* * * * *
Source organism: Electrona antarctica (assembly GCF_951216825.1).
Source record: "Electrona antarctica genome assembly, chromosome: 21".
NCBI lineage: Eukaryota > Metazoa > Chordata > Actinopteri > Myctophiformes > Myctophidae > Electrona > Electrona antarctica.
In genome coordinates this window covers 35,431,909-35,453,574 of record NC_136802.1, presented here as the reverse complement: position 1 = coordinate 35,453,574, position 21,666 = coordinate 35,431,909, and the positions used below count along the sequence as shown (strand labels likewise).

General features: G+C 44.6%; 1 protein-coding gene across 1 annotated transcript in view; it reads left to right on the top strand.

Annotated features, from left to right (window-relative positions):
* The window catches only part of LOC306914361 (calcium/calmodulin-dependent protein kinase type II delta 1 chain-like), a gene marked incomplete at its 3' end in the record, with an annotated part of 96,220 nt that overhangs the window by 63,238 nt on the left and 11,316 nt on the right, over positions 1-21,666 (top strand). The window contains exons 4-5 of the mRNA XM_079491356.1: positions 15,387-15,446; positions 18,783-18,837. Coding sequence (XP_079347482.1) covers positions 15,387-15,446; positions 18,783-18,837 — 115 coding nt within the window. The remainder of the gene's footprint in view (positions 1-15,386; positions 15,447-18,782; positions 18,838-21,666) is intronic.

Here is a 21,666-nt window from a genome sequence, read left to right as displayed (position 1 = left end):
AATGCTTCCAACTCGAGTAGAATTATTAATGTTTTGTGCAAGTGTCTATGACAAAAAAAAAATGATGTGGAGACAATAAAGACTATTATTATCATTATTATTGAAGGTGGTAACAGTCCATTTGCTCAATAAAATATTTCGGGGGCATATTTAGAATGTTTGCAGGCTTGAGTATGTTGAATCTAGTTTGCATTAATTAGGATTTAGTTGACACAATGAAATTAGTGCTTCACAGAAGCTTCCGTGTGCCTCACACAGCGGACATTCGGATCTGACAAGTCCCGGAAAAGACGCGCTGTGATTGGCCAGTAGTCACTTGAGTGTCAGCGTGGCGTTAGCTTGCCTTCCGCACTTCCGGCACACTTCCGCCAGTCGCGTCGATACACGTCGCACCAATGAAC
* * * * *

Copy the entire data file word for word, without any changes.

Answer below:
Source organism: Electrona antarctica (assembly GCF_951216825.1).
Source record: "Electrona antarctica genome assembly, chromosome: 21".
NCBI lineage: Eukaryota > Metazoa > Chordata > Actinopteri > Myctophiformes > Myctophidae > Electrona > Electrona antarctica.
In genome coordinates this window covers 35,431,909-35,453,574 of record NC_136802.1, presented here as the reverse complement: position 1 = coordinate 35,453,574, position 21,666 = coordinate 35,431,909, and the positions used below count along the sequence as shown (strand labels likewise).

General features: G+C 44.6%; 1 protein-coding gene across 1 annotated transcript in view; it reads left to right on the top strand.

Annotated features, from left to right (window-relative positions):
* The window catches only part of LOC306914361 (calcium/calmodulin-dependent protein kinase type II delta 1 chain-like), a gene marked incomplete at its 3' end in the record, with an annotated part of 96,220 nt that overhangs the window by 63,238 nt on the left and 11,316 nt on the right, over positions 1-21,666 (top strand). The window contains exons 4-5 of the mRNA XM_079491356.1: positions 15,387-15,446; positions 18,783-18,837. Coding sequence (XP_079347482.1) covers positions 15,387-15,446; positions 18,783-18,837 — 115 coding nt within the window. The remainder of the gene's footprint in view (positions 1-15,386; positions 15,447-18,782; positions 18,838-21,666) is intronic.

Here is a 21,666-nt window from a genome sequence, read left to right as displayed (position 1 = left end):
AATGCTTCCAACTCGAGTAGAATTATTAATGTTTTGTGCAAGTGTCTATGACAAAAAAAAAATGATGTGGAGACAATAAAGACTATTATTATCATTATTATTGAAGGTGGTAACAGTCCATTTGCTCAATAAAATATTTCGGGGGCATATTTAGAATGTTTGCAGGCTTGAGTATGTTGAATCTAGTTTGCATTAATTAGGATTTAGTTGACACAATGAAATTAGTGCTTCACAGAAGCTTCCGTGTGCCTCACACAGCGGACATTCGGATCTGACAAGTCCCGGAAAAGACGCGCTGTGATTGGCCAGTAGTCACTTGAGTGTCAGCGTGGCGTTAGCTTGCCTTCCGCACTTCCGGCACACTTCCGCCAGTCGCGTCGATACACGTCGCACCAATGAAC